The amount of general damages awarded in sexual harassment cases is rising. Historically, the damages awarded in sexual harassment cases have been fixed at a conservative level and there has been a large disparity between the general damages awarded for sexual harassment and areas outside discrimination law. However, in recent years the damages awarded to employees subjected to sexual harassment at work has increased. 

General damages are damages provided for non-pecuniary loss such as pain, suffering and loss of enjoyment of life. The case of Richardson v Oracle Corporation Australia Pty Ltd [2014] FCAFC 82 (Richardson) was a significant decision that set a new precedent for the amount of general damages awarded in sexual harassment cases. Prior to the Richardson decision, general damages for sexual harassment typically ranged between $12,000 and $20,000. The amount of damages now being awarded by the courts has increased significantly to reflect the change in community standards and expectations in responding to such claims.

Richardson case

The Richardson case saw Rebecca Richardson bring a claim against an employee of Oracle Corporation Australia Pty Ltd (Oracle) for sexual harassment, as well as a claim for vicarious liability against Oracle itself. At first instance, Ms Richardson was awarded $18,000 in general damages. On appeal, it was held by the Full Court of the Federal Court of Australia that this was “manifestly inadequate” and an award of $100,000 for general damages was substituted. Justice Kenny said that the range of general damages being awarded in sexual harassment cases “does not reflect the shift in the community’s estimation of the value to be placed on these matters.” It was further acknowledged that an award of general damages within the historical range “may be manifestly inadequate as compensation for the damage suffered by the victim, judged by reference to prevailing community standards.

What has happened since Richardson?

More recent cases have followed the approach set by Richardson. By way of example, in the Victorian case of Collins v Smith [2015] VCAT 1992, it was held that a similar analysis to that in Richardson should be undertaken in respect of the Equal Opportunity Act 2010 (Vic). In this case, when determining the general damages to be awarded, Judge Jenkins had regard to the approach now taken in discrimination cases “which emphasises the importance of having regard to the general standards prevailing in the community for loss of enjoyment of life, and the experience of pain and suffering.” The applicant was awarded $180,000 in general damages and $20,000 in aggravated damages. By way of further example, the case of Matthews v Winslow Constructors (Vic) Pty Ltd [2015] VSC 728 awarded Ms Matthews $380,000 in general damages as a result being subjected to abuse, bullying and daily sexual harassment that resulted in her being diagnosed with major depressive disorder, significant chronic post-traumatic stress disorder and Bipolar II, as well as constant grinding of the teeth.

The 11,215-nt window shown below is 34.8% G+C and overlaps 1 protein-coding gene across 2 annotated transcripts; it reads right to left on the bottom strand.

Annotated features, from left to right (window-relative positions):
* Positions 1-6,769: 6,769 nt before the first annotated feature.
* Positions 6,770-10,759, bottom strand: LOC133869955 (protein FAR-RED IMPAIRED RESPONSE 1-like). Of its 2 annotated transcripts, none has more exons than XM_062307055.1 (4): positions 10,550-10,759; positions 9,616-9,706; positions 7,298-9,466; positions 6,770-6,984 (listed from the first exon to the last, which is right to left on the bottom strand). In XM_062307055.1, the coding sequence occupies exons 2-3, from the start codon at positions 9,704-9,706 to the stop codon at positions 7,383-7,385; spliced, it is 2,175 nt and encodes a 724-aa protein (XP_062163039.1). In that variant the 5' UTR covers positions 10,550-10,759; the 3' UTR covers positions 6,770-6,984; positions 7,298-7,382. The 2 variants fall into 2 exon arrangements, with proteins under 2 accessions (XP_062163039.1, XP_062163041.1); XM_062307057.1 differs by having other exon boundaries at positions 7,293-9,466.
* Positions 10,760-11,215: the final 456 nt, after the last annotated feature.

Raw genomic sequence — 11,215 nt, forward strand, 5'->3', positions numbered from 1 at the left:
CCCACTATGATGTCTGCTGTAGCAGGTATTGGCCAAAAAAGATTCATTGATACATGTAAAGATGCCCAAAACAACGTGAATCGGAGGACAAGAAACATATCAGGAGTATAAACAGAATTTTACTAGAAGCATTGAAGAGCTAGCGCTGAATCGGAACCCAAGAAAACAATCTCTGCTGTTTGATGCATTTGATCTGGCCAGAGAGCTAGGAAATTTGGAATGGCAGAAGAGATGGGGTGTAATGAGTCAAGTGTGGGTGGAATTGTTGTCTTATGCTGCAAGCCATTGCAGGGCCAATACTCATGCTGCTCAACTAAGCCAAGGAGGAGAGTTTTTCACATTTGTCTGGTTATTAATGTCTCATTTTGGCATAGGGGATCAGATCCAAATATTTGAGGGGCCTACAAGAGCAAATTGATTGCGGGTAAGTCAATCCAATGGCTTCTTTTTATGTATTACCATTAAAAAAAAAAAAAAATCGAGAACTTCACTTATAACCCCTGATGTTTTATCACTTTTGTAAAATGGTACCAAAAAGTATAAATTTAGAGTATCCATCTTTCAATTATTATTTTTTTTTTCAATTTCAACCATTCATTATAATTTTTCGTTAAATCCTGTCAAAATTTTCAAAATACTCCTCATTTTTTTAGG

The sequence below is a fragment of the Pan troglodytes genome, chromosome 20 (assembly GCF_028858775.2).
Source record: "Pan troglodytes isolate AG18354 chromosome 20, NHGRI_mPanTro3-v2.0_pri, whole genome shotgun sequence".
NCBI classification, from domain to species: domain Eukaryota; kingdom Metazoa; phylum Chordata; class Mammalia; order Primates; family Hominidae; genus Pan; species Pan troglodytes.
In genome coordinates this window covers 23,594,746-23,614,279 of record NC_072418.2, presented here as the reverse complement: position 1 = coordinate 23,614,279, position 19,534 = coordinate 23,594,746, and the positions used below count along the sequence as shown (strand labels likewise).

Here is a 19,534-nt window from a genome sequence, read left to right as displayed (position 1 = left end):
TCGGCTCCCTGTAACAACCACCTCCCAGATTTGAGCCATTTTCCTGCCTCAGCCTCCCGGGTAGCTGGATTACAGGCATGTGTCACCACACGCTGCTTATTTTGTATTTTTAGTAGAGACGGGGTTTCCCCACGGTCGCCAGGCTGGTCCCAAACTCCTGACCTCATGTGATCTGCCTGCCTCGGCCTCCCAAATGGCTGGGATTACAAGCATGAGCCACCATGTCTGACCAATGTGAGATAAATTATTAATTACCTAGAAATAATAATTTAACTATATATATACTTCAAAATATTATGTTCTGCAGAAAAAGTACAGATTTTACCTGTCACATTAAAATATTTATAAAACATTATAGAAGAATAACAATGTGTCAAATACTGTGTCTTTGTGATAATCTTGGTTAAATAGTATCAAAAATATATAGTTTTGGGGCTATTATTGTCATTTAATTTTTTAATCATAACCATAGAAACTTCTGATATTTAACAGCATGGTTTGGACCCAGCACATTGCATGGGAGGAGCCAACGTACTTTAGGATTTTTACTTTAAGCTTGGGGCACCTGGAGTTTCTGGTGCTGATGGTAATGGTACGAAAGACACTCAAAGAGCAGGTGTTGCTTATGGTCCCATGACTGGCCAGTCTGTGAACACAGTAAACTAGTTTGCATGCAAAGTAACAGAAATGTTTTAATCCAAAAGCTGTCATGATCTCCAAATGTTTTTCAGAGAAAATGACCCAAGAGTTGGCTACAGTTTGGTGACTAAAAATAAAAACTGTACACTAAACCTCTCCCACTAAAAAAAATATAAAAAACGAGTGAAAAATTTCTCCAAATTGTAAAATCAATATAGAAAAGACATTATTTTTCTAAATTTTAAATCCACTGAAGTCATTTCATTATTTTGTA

This year, there have been two cases heard in the Queensland Civil and Administrative Tribunal (QCAT) where applicants have received larger amounts of general damages[1]. In one of these cases, Green v State of Queensland, Brooker and Keating [2017] QCAT 008, Member Gordon considered the extent to which the precedent set by the Richardson case should be followed. In his judgment, it was held that, although there were no material differences in the legislation and statutory provisions that apply to the QCAT and the Federal Court, the damages awarded in the QCAT in other areas of law, such as personal injury, should be followed rather than the precedent set in the Richardson case. Despite this, the general damages awarded in this case were still significant, being $70,000.


Employers can and have been held vicariously liable for sexual harassment, as well as other inappropriate behaviour, in the workplace. As set out above, there has been a significant increase in the general damages awarded for sexual harassment to reflect community expectations. Condoning such behaviour or not ensuring that the workplace is safe for employees can result in a major liability for the company.

In order to eliminate the risk of such behaviour and the potential liability associated with it, employers must have clear anti-discrimination, harassment and bullying policies in place and ensure that employees are provided with regular training about appropriate behaviour (see our related article here). Employers that can evidence the steps they have taken to ensure compliance will reduce their liability and risk of such claims arising.